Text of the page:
The report documented by the Food and Agriculture Organization of the United Nations have shown that Gulf Cooperation Council (GCC) countries, which include Oman, Saudi Arabia, Kuwait and Bahrain, are facing a lot of food security challenges (Food and Agriculture Organization of the United Nations, 2010). Food production in these countries is challenged by poor soils and water scarcity. Climatic trends, as indicated by United Nations Development Programme - Regional Bureau for Arab States (RBAS) (2010), also show that global warming will worsen this situation (United Nations Development Programme-Regional Bureau for Arab States (RBAS), 2009).
As a result, these capital-rich nations have opted to various options to achieve food security. Oxford Business Group focuses a report that Saudi Arabia has developed a new strategic plan to manage its food security. These strategies include total shift, from overreliance on domestic production to increasing its imports and expanding its agricultural investment in other nations (Oxford Business Group, 2011). According to Fuch’s observation, Qatar, on the other hand, is intensifying both local production and external agricultural production.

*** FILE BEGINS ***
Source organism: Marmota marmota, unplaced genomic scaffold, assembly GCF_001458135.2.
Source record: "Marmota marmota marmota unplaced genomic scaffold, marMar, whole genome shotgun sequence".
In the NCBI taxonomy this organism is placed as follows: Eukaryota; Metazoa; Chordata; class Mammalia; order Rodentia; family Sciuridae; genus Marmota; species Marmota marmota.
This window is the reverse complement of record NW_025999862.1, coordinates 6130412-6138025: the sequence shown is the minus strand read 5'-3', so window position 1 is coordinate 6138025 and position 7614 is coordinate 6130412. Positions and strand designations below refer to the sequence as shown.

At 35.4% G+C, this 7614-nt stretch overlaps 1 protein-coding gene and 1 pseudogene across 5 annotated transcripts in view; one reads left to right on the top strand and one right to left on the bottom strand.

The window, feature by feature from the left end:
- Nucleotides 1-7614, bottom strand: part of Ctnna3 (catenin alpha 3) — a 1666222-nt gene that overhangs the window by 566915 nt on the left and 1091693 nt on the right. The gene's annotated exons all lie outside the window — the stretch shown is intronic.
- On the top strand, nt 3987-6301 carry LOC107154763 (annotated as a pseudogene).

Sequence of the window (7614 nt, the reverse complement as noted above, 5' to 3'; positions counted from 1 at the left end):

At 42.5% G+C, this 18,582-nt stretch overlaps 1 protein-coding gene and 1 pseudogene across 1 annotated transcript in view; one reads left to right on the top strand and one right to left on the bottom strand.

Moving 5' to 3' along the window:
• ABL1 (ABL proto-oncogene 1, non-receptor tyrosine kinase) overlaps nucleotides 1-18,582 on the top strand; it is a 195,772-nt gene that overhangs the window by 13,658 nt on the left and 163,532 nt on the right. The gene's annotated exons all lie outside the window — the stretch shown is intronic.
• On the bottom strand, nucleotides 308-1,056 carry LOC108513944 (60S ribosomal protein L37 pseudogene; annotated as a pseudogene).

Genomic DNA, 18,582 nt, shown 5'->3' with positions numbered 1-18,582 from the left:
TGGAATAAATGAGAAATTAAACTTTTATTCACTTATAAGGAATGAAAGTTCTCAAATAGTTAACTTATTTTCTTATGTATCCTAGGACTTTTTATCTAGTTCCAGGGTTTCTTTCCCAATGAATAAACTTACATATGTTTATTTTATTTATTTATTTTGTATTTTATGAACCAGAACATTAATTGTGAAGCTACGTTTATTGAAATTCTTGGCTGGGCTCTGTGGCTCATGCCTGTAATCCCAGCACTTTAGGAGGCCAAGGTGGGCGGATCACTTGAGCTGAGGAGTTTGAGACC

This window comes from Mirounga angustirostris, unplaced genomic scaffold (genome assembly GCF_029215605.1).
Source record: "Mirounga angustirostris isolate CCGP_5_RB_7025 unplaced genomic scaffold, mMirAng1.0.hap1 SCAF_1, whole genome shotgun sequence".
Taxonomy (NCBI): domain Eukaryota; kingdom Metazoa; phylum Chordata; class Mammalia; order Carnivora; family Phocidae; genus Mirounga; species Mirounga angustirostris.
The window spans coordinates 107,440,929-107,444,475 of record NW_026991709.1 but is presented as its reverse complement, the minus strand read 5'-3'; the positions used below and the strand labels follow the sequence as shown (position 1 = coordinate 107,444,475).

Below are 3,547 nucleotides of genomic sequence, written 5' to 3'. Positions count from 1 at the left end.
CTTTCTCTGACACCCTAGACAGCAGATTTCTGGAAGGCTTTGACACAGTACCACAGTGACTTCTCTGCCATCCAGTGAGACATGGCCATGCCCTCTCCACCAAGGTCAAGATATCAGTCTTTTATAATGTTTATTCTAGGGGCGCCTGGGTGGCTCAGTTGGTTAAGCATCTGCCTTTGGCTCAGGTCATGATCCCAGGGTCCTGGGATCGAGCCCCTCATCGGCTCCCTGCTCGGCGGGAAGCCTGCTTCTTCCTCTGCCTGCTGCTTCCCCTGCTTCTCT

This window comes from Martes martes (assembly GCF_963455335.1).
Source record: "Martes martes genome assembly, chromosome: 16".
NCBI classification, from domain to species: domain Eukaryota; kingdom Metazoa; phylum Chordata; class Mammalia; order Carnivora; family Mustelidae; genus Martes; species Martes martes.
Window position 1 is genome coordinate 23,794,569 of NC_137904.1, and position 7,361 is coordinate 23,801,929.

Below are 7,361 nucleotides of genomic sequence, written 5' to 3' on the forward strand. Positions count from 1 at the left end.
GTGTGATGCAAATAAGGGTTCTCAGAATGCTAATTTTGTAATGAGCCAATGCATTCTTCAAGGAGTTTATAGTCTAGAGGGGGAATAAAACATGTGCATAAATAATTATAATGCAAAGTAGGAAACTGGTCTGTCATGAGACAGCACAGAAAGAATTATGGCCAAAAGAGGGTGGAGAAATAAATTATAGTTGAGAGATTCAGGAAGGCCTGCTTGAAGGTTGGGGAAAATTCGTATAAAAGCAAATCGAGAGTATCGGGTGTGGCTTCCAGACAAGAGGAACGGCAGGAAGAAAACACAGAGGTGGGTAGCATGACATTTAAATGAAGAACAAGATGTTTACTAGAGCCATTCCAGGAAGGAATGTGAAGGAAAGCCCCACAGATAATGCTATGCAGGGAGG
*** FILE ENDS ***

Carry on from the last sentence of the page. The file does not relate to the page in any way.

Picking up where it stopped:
In a report by United Nations Development Programme-Regional Bureau for Arab States (RBAS), most GCC countries have engaged in food security measures at different levels. Increased imports have been the main strategy in the past years; however, with increasing population, ecological footprint in consumption and wars in major importing zones, these countries are exploring other food security avenues (United Nations Development Programme-Regional Bureau for Arab States (RBAS, 2009). Commonly, Saudi Arabia and Qatar have developed a strategy of expanding outside agricultural investments through the lease of farm lands and entering into partnership with host countries, as per the report document by Food and Agriculture Organization of the United Nations (2008).